The Bracket Big Board takes into consideration past returns, current performance and expected future gains in determining who should be included among the field of 68 (31 automatic and 37 at-large bids). Essentially, the Bracket Big Board is a cheat sheet designed for amateur bracketologists if they were filling out a Tourney Pick 'Em '12 entry today. The Triple-B, the second-most accurate bracket predictor among macro-sites over the past four years, is updated every Monday until the dance card is unveiled March 11.
At US Airways Center in Phoenix, UCLA head coach Ben Howland scaled a ladder, clipped a piece of nylon from the rim and raised the souvenir in triumph, rousing the partisan crowd screaming from the stands.
The year was 2008.
The Bruins, the top seed in the West, had just polished off an impressive 19-point dismantling of No. 3 seed Xavier to claim the regional title, holding the Musketeers to just 36-percent from the floor. Kevin Love, the region's MOP, mopped up inside tying teammate Darren Collison with a game-high 19 points. He also chipped in 10 boards.
The occasion marked the 18th Final Four trip for John Wooden-U, the third-consecutive for Howland. The ecstatic coach called the experience "unbelievable." It was a roaring time for the Bruins and the Pac-10 as a whole. Little did anyone know the perennial powerhouse and its leaguemates were about to slip into a deep depression.
Flash forward to the present.
Jubilant feelings are long in the past for the newly expanded Pac-12. Despite adding Colorado and Utah to the mix, moves necessitated by the Great College Football Land Grab of 2010, the league is clearly in the dumps. Not a single team is ranked or earning substantial votes in either polls. More deplorable, none are currently tucked inside the RPI top-40. California, the preseason favoriate, boasts the conference's highest RPI at 48. Current pacesetter, Washington, is the next best at 74. Surprisingly, the Ohio Valley (Murray St — 38 RPI), Missouri Valley (Creighton — 16, Wichita St. — 26), Sun Belt (Middle Tennessee St. — 47) and traditional West Coast walkover, the Big West (Long Beach St. — 36), possess more tourney-viable clubs on the national scale. Overall, the conference ranks 10th in the RPI, its lowest mark ever.
The Pac-12's decrepit state is proof defining league power based on a pigskin precedent is foolish. Because of the league's woeful performance, it should have its Power Six membership revoked. Supposed mid-majors like the Atlantic 10, Mountain West, West Coast and Missouri Valley will undoubtedly garner multiple bids come Selection Sunday, a distinction the Pac-12 doesn't deserve.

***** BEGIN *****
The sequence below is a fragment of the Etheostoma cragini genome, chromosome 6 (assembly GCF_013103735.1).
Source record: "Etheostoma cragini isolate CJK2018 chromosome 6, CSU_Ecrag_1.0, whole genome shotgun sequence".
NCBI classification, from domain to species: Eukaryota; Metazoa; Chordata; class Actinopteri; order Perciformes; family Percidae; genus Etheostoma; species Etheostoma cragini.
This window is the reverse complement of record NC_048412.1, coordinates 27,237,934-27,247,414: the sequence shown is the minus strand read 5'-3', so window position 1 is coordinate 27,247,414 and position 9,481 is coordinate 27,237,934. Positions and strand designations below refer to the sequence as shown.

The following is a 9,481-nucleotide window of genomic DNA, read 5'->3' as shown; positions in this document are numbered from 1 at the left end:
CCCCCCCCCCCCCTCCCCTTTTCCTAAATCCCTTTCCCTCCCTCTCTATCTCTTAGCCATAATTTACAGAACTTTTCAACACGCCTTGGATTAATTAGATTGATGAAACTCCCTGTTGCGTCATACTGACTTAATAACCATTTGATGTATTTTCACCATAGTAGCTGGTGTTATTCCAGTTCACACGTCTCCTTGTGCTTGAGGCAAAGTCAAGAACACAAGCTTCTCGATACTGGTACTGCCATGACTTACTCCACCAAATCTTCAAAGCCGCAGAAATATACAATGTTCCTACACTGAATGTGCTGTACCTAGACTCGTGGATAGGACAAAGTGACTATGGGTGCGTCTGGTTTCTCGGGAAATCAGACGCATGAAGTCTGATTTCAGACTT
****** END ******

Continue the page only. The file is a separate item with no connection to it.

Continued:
Naturally, many hoops heads around the country have tried to find an explanation for the rapid decline. Some reasons are sound. Others are a bit of a stretch. To help separate fact from fiction, here's a breakdown of the most popular perspectives:
Reason 1: Teams have not fully recovered from the massive talent exodus of 2008.
Half-truth. Because of the silly one-and-done rule, turnover is constant at the collegiate level. Still, as the old adage goes, elite programs don't rebuild, they reload. Look at Kentucky. Roughly half the team's point production from last season returned to play for John Callipari this year yet it sits firmly in the catbird seat at 22-1.
After UCLA's Final Four appearance in 2008, the Pac-12 lost eight players to the NBA draft, including the aforementioned Love. The following year, five more hard-to-replace kids made the jump, adding insult to injury. No surprise, only two Pac teams made the tourney in 2010. Following that year just two players bolted for the Association, a talent retainment that paved the way for a brief league-wide resurgence in 2011. However, after losing six more last year, most notably Arizona's Derrick Williams, the Left Coast giant has again reeled leading many to say the current well isn't exactly wet. That viewpoint, however, is a bit misleading.